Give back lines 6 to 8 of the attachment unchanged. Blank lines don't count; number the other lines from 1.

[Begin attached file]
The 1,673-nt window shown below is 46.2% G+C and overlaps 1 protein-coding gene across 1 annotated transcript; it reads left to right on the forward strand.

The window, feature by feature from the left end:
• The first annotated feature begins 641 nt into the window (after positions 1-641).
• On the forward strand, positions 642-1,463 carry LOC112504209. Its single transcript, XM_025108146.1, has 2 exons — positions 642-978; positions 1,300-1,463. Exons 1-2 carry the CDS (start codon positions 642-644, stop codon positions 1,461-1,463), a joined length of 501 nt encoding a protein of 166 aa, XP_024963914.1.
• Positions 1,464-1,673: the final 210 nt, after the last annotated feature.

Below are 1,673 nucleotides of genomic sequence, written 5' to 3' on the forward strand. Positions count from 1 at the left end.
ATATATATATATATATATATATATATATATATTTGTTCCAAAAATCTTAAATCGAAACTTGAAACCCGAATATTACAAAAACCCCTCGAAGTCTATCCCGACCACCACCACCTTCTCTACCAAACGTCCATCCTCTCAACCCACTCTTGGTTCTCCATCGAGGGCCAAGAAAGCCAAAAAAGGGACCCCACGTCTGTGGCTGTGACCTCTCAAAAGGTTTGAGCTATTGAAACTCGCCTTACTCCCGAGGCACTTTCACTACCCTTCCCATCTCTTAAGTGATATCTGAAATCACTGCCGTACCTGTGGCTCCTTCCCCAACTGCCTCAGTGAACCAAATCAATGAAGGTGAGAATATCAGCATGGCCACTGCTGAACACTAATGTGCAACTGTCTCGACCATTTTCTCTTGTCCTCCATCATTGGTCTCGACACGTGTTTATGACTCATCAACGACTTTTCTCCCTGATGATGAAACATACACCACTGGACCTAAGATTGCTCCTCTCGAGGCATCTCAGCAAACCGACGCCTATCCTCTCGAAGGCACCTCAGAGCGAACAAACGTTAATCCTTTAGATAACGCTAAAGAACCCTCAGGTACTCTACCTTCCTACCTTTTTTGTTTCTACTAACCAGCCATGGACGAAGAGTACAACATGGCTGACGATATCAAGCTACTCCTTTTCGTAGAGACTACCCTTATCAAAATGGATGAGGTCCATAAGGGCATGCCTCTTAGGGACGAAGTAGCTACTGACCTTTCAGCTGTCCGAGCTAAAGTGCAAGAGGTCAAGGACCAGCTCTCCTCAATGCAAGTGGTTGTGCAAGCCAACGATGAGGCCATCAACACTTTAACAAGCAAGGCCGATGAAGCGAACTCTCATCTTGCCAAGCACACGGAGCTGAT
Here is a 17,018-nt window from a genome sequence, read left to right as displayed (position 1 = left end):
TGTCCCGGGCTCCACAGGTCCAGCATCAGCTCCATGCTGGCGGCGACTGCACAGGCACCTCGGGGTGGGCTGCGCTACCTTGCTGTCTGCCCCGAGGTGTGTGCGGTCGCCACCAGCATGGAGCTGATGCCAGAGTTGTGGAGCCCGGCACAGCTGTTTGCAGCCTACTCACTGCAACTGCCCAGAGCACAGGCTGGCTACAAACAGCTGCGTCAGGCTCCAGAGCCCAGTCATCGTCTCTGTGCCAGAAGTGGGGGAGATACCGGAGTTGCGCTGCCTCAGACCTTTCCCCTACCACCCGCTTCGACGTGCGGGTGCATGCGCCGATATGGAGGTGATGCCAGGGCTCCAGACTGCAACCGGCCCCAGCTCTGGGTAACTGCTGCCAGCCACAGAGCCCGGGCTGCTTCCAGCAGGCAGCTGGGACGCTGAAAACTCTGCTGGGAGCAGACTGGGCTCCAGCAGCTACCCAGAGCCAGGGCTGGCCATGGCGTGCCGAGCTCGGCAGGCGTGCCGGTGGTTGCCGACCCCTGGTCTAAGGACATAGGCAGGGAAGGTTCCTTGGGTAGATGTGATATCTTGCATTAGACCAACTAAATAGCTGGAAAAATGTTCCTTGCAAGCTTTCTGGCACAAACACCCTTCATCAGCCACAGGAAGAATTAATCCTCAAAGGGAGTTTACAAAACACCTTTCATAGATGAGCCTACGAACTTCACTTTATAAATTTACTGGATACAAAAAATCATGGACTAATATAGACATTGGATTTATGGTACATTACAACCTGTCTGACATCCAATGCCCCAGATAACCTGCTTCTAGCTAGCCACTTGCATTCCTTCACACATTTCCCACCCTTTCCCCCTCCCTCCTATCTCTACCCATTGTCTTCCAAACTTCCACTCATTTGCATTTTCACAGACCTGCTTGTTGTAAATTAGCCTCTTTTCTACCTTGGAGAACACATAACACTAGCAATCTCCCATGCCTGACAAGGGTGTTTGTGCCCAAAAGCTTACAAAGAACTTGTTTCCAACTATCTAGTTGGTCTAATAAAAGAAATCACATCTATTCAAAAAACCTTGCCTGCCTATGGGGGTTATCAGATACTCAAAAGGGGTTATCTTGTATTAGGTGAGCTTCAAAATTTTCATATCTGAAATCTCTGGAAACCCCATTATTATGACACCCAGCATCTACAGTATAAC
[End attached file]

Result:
Below are 1,673 nucleotides of genomic sequence, written 5' to 3' on the forward strand. Positions count from 1 at the left end.
ATATATATATATATATATATATATATATATATTTGTTCCAAAAATCTTAAATCGAAACTTGAAACCCGAATATTACAAAAACCCCTCGAAGTCTATCCCGACCACCACCACCTTCTCTACCAAACGTCCATCCTCTCAACCCACTCTTGGTTCTCCATCGAGGGCCAAGAAAGCCAAAAAAGGGACCCCACGTCTGTGGCTGTGACCTCTCAAAAGGTTTGAGCTATTGAAACTCGCCTTACTCCCGAGGCACTTTCACTACCCTTCCCATCTCTTAAGTGATATCTGAAATCACTGCCGTACCTGTGGCTCCTTCCCCAACTGCCTCAGTGAACCAAATCAATGAAGGTGAGAATATCAGCATGGCCACTGCTGAACACTAATGTGCAACTGTCTCGACCATTTTCTCTTGTCCTCCATCATTGGTCTCGACACGTGTTTATGACTCATCAACGACTTTTCTCCCTGATGATGAAACATACACCACTGGACCTAAGATTGCTCCTCTCGAGGCATCTCAGCAAACCGACGCCTATCCTCTCGAAGGCACCTCAGAGCGAACAAACGTTAATCCTTTAGATAACGCTAAAGAACCCTCAGGTACTCTACCTTCCTACCTTTTTTGTTTCTACTAACCAGCCATGGACGAAGAGTACAACATGGCTGACGATATCAAGCTACTCCTTTTCGTAGAGACTACCCTTATCAAAATGGATGAGGTCCATAAGGGCATGCCTCTTAGGGACGAAGTAGCTACTGACCTTTCAGCTGTCCGAGCTAAAGTGCAAGAGGTCAAGGACCAGCTCTCCTCAATGCAAGTGGTTGTGCAAGCCAACGATGAGGCCATCAACACTTTAACAAGCAAGGCCGATGAAGCGAACTCTCATCTTGCCAAGCACACGGAGCTGAT
Here is a 17,018-nt window from a genome sequence, read left to right as displayed (position 1 = left end):